This was our second total solar eclipse; the first being in 2017 in Charleston, South Carolina. I cannot remember why I decided that I needed to experience a total solar eclipse. Maybe it was the Science Friday programs on NPR that described the magicalness of the event. Maybe it was my Dad describing when he first experienced one and the animals started behaving queerly during that couple minutes of nighttime in the middle of the day. Whatever it was, I am now a grateful solar eclipse traveler.

Instead of leaving the kids behind, this time, Star, Jamie, Meg and I brought 3 of the 4 kids. Henry got to meet an online friend that he has been playing with for nearly 2 years without ever seeing the person let alone being in the same physical space. They are super close, and the friendship continued as we hiked and ate lunch together.

The next day was the main event. We headed west towards Summit Mall where the cloud forecast was more favorable than east Ohio. After a short lunch, there was a frantic search for my wallet. I obsessively keep my wallet in my back pocket and check for it nearly every time I stand up or change settings. But somewhere between the Asian food counter and me standing up to throw away my trash, my pocket was empty. Retracing my steps and checking with the cashier and mall security was unsuccessful. I guess I will never know if I was clumsy, forgetful, or pick-pocketed.

Our group gathered our wits and moved forward to find a field to watch the eminently approaching shadow. The park that was only 15 minutes from the mall ended up having park rangers or officers blocking the entrance. Thanks for your service officers. Down the road was a cemetery with an open gate and about 3 cars of people having the same idea. We parked and found a small patch of grass among the tombstones. There were no police officers there preventing us from visiting our long-lost relatives from a state we have never been to.

We spread out and started to prepare. There are many ways to enjoy the event. A large family nearby celebrated by cracking open some cold beers and sitting back in lawn chairs. A group of 4 elderly citizens formed a semi-circle with their chairs and prepared quietly for the event. Some people find quiet solitude is best to take in all the sights and sounds. Others enjoy the company of family and friends.

a. Sam in solitude taking it in, b. Meg, Jamie, Leah, and Henry snuggling.

Then there are your obsessive folks who have been waiting to capture that perfect picture. I spent much of my time adjusting the camera angle and fixing the manual settings. A test picture here and there were all unsuccessful when the bright sun is not shadowed.

Matt and Sam trying to see if solar glasses on the lens would help.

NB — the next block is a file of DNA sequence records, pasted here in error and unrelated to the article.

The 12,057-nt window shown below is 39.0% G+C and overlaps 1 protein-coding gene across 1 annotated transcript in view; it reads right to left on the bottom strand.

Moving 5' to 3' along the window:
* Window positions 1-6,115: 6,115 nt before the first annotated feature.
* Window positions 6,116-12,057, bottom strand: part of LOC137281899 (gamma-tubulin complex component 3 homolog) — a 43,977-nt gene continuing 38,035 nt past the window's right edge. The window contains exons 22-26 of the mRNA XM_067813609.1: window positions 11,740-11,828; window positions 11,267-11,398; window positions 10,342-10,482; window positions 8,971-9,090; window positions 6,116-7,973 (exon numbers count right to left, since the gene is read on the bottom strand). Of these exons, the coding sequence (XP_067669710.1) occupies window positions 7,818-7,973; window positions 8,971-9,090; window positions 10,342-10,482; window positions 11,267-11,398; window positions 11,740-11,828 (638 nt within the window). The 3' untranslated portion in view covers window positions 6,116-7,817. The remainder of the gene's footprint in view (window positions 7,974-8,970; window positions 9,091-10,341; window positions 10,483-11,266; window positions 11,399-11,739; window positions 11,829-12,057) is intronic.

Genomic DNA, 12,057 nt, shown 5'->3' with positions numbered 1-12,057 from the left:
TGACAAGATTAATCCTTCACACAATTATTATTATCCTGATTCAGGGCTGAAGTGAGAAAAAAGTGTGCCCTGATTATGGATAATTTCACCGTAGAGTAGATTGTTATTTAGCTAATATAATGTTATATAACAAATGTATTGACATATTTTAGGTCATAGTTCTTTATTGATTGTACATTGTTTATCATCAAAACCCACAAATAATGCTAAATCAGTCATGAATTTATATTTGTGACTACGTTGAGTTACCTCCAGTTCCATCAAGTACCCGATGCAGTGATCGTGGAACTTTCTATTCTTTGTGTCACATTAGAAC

But the most important thing to do is to don the special solar glasses and look up. There is plenty of time to watch the sun and moon slowly get into alignment as the sun starts to form a crescent. I was unable to get a good picture of what we are seeing through the glasses. That is just something you are going to have to view first hand or see a picture online.

Images of Meg, Henry, and Sam looking up through the solar glasses.

A couple minutes before the big event, the area started to get darker and colder like a large storm was approaching even though the sky was clear. As the final sliver started to wane, we waited for that instant where the sun was covered and we could remove our glasses. It was breathtaking. In my mind, the dark circle covering the sun and the corona highlighting the edges was enormous. In my mind, the sun and moon are about 2-3x their actual size due to the uniqueness of this event. Unworldly. Science fiction. Black hole. Solar flares visible to the naked eye. Snapping pictures but also trying to stop and look up. Wanting to get the perfect shot while realizing that this moment of excellence is fading fast. I didn’t even have time to look around at the rest of the sky or the horizon because I couldn’t stop staring at the sun. I was told you could see some other planets/stars and it looked like a sunset all around.

And before you know it, more and more corona light appears at the bottom. The sun’s piercing light shouts with rage as it pops back through requiring us to reach for our glasses again. This one shot shows that instance.

The sun pierces back through the shadow blinding the camera again.

We sit and talk about how amazing that was. How it was even better than the last one we saw 7 years ago as if we can fairly remember that event. We scroll through our pictures showing how great they are. We ask the kids what they think. “It was cool,” as they look forward to getting back to their screens and friends.

Here is a gallery of some of the photos of the event. 2024 Solar Eclipse Gallery

Here are some interesting facts we learned when researching total solar eclipses. A total solar eclipse will happen on a given track of land about once every 400 years. The next total solar eclipse in the continental United States won’t be until 2044 and it will only be up near the Canada border before the sun sets and it disappears. The reason total solar eclipses are so rare is because the moon’s orbit is about 5 degrees off axis as compared to the earth’s orbit around the sun. That means there are only a couple times a year when the orbits are aligned. But, the moon needs to be a new moon to get a total solar eclipse. The combination of being in the correct moon cycle along with the correct orbit about the sun and having the shadow fall over a populated land mass means there is only a total solar eclipse about once every 1-3 years with many of those being at the poles or over the ocean.

Thanks for reading.